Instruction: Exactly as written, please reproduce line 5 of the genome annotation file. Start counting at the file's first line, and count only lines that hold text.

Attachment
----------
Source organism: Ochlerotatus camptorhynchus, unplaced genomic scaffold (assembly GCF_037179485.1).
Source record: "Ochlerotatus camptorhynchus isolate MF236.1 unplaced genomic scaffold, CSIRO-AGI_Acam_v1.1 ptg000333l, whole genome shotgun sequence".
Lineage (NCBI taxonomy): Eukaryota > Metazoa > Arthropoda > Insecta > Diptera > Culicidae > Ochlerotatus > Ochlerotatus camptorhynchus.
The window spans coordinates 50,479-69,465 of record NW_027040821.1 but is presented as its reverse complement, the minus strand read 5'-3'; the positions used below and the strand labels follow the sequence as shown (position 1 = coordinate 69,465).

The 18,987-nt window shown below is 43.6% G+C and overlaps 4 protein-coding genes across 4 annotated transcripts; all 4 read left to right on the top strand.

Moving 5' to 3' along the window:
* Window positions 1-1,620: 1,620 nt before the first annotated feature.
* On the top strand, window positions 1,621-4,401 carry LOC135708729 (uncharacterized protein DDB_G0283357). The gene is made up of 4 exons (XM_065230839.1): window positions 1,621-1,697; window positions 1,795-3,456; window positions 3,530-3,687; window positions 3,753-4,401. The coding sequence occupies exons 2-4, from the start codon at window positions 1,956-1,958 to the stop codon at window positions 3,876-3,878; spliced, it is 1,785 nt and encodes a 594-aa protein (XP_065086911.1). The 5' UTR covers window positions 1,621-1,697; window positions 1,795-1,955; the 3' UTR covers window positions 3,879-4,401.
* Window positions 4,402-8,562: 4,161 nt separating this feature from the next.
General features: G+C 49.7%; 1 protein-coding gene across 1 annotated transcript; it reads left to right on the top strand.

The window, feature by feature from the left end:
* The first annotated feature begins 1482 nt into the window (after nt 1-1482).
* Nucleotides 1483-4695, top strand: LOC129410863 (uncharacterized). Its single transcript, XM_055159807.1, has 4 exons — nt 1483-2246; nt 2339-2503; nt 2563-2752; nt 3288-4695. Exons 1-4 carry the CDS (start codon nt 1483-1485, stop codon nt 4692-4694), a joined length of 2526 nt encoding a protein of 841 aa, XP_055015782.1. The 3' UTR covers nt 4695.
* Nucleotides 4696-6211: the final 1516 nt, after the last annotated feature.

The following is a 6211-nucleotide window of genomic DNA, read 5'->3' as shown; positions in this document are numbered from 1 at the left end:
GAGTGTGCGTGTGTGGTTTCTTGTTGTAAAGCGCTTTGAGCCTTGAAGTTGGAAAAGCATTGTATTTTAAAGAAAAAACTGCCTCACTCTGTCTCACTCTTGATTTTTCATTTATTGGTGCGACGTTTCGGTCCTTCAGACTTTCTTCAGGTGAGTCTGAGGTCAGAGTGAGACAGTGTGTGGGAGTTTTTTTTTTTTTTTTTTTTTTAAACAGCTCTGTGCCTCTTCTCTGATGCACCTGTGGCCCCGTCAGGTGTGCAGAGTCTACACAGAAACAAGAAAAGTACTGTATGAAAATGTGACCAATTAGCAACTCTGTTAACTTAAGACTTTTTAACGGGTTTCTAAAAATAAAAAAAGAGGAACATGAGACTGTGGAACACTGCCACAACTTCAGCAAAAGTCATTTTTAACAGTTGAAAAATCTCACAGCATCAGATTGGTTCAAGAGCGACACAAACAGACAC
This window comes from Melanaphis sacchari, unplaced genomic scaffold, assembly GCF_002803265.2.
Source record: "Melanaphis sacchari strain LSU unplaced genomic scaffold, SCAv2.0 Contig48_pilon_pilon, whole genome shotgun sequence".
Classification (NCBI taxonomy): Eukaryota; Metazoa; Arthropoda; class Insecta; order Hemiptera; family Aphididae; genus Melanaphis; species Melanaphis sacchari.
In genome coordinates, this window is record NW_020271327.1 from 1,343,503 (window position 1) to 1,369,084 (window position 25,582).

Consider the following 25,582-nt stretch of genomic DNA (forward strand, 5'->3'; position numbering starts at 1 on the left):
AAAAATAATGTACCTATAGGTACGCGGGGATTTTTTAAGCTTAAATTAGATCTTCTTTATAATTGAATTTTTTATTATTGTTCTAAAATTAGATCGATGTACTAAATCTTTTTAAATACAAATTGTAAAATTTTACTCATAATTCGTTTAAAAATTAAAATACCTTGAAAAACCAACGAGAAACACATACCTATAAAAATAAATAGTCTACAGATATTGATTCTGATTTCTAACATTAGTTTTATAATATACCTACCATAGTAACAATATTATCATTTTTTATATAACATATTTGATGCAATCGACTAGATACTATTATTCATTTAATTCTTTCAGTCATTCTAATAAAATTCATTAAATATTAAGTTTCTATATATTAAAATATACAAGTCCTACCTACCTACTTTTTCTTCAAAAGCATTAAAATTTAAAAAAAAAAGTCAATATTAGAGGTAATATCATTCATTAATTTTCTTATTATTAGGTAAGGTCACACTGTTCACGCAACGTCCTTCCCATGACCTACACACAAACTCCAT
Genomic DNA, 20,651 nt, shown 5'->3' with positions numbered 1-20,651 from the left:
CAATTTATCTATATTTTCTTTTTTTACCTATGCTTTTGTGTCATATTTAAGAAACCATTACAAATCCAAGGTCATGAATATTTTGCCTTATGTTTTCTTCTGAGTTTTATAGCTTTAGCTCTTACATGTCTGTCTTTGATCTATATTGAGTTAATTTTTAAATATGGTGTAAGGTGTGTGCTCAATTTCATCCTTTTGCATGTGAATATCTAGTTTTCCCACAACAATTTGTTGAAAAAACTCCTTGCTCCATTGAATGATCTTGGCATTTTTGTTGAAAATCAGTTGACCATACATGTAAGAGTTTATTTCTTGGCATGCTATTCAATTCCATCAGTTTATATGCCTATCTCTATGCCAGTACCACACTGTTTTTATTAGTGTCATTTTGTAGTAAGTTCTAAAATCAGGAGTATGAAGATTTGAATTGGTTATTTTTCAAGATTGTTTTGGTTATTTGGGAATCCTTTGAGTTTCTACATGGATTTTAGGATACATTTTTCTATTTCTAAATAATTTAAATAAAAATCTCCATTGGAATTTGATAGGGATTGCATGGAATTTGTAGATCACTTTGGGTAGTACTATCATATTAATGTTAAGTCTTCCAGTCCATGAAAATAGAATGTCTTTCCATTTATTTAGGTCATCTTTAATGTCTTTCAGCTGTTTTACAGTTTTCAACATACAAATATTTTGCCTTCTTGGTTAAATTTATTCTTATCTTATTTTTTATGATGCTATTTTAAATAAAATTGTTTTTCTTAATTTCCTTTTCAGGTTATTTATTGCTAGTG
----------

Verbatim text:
The 18,987-nt window shown below is 43.6% G+C and overlaps 4 protein-coding genes across 4 annotated transcripts; all 4 read left to right on the top strand.